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The Mohammed Cartoons, Ten Years Later
On September 30, 2005, the major Danish newspaper Jyllands-Posten published 12 editorial cartoons, most of them depicting Islam’s founder and alleged prophet Muhammad. Despite the fact that the cartoons were generally rather innocent, the very fact that they portrayed Mohammed caused outrage among many Muslims, who considered this an act of blasphemy. The Muslim anger over the cartoons in Jyllands-Posten did not peak immediately, however. It was carefully cultivated by certain Muslim groups. International reaction reached its highest and most violent point in the early months of 2006, with the burning of embassies and some deaths.
A number of Islamic terrorist plots to murder the staff of Jyllands-Posten have been uncovered and prevented in the years since then. Several key individuals involved in publishing the cartoons in 2005, for instance the then-editors Carsten Juste and Flemming Rose, still live with death threats and police protection a decade later.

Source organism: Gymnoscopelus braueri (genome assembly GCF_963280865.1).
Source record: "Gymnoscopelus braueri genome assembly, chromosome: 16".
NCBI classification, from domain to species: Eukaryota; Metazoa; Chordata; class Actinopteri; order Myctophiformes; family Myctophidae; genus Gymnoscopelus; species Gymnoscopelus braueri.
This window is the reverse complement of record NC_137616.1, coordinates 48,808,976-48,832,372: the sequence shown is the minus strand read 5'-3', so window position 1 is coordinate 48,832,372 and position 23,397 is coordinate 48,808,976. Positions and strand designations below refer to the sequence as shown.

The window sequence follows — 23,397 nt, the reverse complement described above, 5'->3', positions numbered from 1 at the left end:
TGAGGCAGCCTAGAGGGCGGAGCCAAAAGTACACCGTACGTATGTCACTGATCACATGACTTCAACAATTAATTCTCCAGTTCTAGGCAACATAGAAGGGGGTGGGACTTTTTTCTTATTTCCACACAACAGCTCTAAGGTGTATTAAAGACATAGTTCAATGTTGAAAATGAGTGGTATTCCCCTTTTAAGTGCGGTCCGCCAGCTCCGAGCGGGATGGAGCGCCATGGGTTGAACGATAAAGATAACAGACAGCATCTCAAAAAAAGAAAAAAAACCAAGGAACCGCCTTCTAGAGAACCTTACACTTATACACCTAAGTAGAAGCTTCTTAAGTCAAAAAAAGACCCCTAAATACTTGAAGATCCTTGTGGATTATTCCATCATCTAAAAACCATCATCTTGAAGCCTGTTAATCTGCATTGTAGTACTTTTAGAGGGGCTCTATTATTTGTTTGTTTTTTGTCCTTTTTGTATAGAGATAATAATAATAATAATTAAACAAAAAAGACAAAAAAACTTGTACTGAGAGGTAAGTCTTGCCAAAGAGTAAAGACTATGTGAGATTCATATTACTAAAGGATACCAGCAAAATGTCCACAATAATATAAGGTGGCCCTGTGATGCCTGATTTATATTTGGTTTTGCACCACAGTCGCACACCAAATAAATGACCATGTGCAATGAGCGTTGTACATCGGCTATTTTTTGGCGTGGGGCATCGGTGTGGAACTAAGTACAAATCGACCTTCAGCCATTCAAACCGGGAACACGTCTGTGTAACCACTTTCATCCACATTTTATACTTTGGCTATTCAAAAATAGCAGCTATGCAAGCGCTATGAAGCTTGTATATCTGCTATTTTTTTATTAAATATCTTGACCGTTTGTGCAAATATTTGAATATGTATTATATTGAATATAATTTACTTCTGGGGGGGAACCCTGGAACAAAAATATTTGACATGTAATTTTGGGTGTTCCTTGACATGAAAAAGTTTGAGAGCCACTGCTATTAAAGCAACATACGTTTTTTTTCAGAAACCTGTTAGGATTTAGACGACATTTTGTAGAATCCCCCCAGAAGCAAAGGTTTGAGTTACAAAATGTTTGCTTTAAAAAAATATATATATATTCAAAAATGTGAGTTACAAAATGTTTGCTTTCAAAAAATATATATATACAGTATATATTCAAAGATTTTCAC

The Danish artist Kurt Westergaard created the most controversial cartoon, of Muhammad wearing a bomb in his turban. The artist has since been a personal target of Islamic assassination attempts because of this. Westergaard, now 80 and retired from satire, talks passionately about being one of the most hated men in the Islamic world. “I think I still have a basic feeling of anger. I worked as a Danish cartoonist according to the Danish traditions. I had done nothing wrong. I had criticized an authority — in this case it was a religion. A big religion. And I think it’s a cartoonist’s and satirist’s job to criticize those in power, whether they are in this case a religion or it is a political party. If you work according to the Danish traditions then you offend people.”
In a twist of irony, Ahmed Akkari, an imam and former radical Muslim who helped whip up international anger against Denmark in late 2005, later recanted and apologized for his actions. Fellow Muslims seem to regard his change of heart as sincere. As a result, Akkari, too, now receives death threats from his former allies. He currently lives in internal exile in Greenland, where there are more walruses than Muslims.